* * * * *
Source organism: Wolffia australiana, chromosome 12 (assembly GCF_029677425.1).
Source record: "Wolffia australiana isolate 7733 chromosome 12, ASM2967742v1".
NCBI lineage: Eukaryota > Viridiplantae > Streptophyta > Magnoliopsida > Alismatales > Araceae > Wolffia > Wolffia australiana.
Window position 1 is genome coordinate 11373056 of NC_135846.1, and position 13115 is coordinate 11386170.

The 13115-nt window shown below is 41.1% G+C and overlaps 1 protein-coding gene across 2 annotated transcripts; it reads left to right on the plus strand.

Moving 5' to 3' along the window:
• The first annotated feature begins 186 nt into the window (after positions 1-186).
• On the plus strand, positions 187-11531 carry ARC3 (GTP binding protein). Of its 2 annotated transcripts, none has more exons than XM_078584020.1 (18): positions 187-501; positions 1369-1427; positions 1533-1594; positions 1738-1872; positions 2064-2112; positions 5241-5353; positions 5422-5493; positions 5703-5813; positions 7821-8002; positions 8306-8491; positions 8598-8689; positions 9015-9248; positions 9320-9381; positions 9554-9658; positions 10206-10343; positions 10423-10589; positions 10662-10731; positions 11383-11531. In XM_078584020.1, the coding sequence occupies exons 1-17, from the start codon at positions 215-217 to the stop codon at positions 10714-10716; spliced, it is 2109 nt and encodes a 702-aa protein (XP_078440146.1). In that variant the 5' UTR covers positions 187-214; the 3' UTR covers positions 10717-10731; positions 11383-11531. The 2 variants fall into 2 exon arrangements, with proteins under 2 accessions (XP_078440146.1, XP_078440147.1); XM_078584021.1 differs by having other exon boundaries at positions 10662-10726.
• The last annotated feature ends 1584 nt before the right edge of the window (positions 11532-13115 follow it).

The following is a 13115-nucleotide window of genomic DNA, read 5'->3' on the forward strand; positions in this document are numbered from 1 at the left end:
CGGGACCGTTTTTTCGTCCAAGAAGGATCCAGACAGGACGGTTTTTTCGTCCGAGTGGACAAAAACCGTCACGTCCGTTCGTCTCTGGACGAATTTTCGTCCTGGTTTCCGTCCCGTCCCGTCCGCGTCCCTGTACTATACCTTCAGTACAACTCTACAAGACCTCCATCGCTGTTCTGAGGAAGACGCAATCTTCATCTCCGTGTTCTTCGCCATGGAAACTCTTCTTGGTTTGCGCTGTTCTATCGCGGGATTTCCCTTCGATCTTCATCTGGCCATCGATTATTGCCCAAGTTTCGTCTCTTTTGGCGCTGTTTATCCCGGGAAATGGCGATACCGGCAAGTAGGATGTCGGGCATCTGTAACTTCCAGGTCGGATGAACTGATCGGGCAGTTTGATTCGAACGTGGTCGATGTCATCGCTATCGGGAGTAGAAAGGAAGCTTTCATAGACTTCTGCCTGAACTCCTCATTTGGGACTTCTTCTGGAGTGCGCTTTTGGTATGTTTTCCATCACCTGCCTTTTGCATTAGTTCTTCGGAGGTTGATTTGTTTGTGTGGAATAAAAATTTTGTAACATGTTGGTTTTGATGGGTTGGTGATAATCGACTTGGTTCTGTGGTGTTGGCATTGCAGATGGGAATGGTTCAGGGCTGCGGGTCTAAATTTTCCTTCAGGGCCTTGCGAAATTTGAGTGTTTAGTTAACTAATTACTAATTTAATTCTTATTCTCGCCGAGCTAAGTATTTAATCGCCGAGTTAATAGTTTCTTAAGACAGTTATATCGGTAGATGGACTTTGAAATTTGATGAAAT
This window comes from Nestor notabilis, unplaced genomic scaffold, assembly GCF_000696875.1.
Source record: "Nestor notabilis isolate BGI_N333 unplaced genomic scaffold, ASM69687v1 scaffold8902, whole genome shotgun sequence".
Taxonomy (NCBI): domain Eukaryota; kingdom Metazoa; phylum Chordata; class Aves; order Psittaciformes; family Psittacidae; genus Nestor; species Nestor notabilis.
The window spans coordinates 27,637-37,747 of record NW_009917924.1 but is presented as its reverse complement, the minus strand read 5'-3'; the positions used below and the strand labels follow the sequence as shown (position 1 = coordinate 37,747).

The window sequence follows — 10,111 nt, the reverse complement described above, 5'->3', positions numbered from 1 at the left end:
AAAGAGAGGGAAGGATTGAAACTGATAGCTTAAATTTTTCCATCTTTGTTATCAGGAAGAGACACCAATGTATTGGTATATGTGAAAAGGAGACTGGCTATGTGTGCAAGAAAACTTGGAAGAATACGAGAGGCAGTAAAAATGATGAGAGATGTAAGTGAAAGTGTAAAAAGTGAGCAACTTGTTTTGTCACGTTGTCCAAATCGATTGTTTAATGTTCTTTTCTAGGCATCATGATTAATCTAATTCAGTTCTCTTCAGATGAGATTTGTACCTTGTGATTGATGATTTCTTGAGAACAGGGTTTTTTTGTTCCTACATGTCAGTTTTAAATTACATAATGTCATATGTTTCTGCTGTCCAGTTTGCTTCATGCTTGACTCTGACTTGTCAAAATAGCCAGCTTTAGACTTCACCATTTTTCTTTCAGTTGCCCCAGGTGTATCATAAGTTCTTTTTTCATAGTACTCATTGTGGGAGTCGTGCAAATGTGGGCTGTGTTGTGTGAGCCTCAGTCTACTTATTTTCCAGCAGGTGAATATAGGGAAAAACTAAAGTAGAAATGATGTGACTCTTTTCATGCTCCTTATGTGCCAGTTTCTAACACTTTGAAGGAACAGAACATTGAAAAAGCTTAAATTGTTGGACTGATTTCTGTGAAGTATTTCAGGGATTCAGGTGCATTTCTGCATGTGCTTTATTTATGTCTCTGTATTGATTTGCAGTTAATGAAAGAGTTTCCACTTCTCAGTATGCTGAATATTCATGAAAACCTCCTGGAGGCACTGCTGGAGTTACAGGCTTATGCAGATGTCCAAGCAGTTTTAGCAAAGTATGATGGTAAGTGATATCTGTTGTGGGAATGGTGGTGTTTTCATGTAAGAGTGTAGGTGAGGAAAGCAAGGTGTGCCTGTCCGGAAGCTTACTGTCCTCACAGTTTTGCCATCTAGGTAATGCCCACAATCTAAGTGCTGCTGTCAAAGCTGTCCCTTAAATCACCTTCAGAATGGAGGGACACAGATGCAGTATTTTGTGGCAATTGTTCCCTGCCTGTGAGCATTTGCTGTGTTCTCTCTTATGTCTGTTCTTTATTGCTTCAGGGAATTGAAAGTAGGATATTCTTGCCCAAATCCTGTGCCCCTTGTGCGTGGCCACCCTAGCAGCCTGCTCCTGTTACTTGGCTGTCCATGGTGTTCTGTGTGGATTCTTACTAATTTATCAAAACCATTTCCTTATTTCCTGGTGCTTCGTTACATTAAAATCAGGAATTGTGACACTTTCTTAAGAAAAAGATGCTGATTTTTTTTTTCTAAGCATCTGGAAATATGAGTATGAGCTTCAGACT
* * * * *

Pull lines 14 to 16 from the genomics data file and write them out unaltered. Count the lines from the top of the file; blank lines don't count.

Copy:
Taxonomy (NCBI): domain Eukaryota; kingdom Metazoa; phylum Chordata; class Aves; order Psittaciformes; family Psittacidae; genus Nestor; species Nestor notabilis.
The window spans coordinates 27,637-37,747 of record NW_009917924.1 but is presented as its reverse complement, the minus strand read 5'-3'; the positions used below and the strand labels follow the sequence as shown (position 1 = coordinate 37,747).

The window sequence follows — 10,111 nt, the reverse complement described above, 5'->3', positions numbered from 1 at the left end: